MAS and BIS launches BIS Innovation Hub Centre amid need for growing financial inclusion
The Monetary Authority of Singapore (MAS) and the Bank for International Settlements (BIS) launched the BIS Innovation Hub Centre in Singapore on Nov 13.
The launch took place at the sidelines of the 2019 Singapore FinTech Festival x Singapore Week of Innovation and TeCHnology (SFF x SWITCH).
The BIS Innovation Hub Centre, together with the others in Hong Kong SAR and Switzerland, is designed to foster innovation and collaboration within the central banking community globally, by growing the understanding of financial technology, and developing solutions that enhance the financial system.
The Hub Centre in Singapore will focus on two projects at the start. The first project involves establishing a framework for public digital infrastructures on identity, consent and data sharing, while the second involves creating a digital platform that will connect central banks with regulatory challenges with the solutions offered by the fintech community.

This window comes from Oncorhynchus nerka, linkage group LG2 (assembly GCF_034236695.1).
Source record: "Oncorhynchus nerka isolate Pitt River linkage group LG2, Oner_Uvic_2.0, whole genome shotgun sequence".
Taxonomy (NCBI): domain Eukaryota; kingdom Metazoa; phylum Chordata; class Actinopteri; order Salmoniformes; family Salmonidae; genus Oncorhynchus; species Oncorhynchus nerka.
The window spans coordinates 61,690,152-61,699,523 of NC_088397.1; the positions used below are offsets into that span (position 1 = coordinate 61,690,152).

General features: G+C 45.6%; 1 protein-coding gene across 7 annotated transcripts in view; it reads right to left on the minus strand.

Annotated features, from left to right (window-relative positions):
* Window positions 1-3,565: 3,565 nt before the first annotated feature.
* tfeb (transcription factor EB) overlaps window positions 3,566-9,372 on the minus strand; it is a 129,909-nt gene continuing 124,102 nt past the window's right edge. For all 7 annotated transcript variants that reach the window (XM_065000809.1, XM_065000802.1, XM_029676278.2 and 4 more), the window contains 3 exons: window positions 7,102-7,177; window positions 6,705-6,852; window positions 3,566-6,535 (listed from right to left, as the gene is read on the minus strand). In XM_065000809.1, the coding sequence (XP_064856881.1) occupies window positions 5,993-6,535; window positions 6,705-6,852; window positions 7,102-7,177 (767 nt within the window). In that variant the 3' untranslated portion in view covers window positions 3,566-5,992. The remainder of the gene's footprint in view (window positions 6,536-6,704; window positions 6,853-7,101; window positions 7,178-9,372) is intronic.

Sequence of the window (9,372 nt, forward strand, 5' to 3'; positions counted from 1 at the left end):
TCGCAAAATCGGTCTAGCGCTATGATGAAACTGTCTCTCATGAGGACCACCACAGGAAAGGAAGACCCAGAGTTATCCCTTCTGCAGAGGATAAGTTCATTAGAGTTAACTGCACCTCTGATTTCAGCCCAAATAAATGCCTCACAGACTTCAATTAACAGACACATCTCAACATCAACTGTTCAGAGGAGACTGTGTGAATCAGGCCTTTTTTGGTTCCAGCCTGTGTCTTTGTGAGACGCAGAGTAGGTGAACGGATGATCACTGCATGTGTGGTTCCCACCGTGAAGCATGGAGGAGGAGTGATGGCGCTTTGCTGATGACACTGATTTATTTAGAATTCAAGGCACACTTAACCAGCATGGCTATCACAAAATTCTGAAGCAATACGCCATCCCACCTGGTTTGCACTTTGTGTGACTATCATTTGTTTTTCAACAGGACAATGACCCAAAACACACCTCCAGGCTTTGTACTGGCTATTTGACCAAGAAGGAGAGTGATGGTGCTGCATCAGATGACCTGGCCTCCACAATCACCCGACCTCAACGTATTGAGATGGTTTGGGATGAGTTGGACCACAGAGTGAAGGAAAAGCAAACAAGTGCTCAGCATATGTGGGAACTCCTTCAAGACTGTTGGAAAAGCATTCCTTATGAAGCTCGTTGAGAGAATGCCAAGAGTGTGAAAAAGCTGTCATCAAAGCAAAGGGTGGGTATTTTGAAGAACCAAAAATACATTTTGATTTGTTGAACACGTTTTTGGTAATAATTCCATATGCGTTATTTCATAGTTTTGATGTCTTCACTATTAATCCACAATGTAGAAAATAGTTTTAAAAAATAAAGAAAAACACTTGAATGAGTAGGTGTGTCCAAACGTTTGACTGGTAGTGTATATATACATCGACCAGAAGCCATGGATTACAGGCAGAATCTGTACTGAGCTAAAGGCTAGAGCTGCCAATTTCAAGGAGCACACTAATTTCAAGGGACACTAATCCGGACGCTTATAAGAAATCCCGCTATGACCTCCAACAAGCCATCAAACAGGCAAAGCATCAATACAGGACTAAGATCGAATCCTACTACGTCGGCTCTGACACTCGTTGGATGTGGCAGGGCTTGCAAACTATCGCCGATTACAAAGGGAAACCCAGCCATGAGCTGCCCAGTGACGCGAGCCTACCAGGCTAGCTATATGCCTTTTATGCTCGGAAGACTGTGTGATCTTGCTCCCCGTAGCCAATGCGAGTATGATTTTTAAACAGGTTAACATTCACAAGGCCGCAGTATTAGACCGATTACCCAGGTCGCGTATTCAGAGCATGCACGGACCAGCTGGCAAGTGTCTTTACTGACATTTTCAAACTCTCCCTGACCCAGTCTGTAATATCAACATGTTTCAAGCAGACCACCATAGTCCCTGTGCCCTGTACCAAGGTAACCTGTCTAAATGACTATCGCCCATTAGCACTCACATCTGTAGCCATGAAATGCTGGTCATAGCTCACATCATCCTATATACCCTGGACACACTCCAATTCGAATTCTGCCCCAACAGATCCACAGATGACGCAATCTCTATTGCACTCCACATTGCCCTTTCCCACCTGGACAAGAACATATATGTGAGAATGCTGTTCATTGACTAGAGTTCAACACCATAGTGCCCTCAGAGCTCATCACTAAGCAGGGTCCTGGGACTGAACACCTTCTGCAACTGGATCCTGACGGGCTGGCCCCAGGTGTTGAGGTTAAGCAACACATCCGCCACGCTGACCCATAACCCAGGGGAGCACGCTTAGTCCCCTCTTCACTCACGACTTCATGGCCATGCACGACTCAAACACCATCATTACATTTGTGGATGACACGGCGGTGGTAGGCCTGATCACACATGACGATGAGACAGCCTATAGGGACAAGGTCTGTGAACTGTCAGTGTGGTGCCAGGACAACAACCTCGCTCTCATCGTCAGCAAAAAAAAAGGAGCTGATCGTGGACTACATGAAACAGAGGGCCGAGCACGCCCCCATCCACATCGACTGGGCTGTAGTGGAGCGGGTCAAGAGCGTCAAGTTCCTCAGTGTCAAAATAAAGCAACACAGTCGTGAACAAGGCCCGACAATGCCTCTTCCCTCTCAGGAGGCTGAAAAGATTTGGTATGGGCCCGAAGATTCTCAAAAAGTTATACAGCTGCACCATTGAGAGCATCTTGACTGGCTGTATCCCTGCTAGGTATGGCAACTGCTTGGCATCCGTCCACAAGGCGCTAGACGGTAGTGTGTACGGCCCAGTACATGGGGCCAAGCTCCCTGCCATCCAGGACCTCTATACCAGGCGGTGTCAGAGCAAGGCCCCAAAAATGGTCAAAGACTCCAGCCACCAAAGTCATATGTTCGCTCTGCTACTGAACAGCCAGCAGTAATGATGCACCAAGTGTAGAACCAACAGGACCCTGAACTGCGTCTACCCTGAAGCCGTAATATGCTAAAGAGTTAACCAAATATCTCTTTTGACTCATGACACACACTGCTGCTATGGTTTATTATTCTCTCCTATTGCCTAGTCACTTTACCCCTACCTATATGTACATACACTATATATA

In his opening address, Ravi Menon, Managing Director, MAS, noted that financial inclusion needs to continue to evolve. He explained that financial inclusion needed to move from improving access to bank accounts to growing the usage of them, and from developing innovative solutions for the unbanked to facilitating collaboration between financial institutions and fintechs to promote integrated solutions.
“The need to move the goal from merely access to well-informed usage is increasingly recognised in the development community. The World Bank’s Global Findex Database reports that 20% of bank account owners have not used their accounts in the past 12 months,” said Menon.
“In other words, policy, infrastructure, and services aimed at improving financial inclusion need to genuinely make a difference in people’s lives so that inclusion is meaningful and sustained. Products need to be designed with the end-user in mind, to delight rather than to perplex with technology.”
To that end, Menon believe central banks and regulators have a role in ensuring that financial inclusion initiatives are effective, and delivers responsible, stable and inclusive outcomes for those who need it most.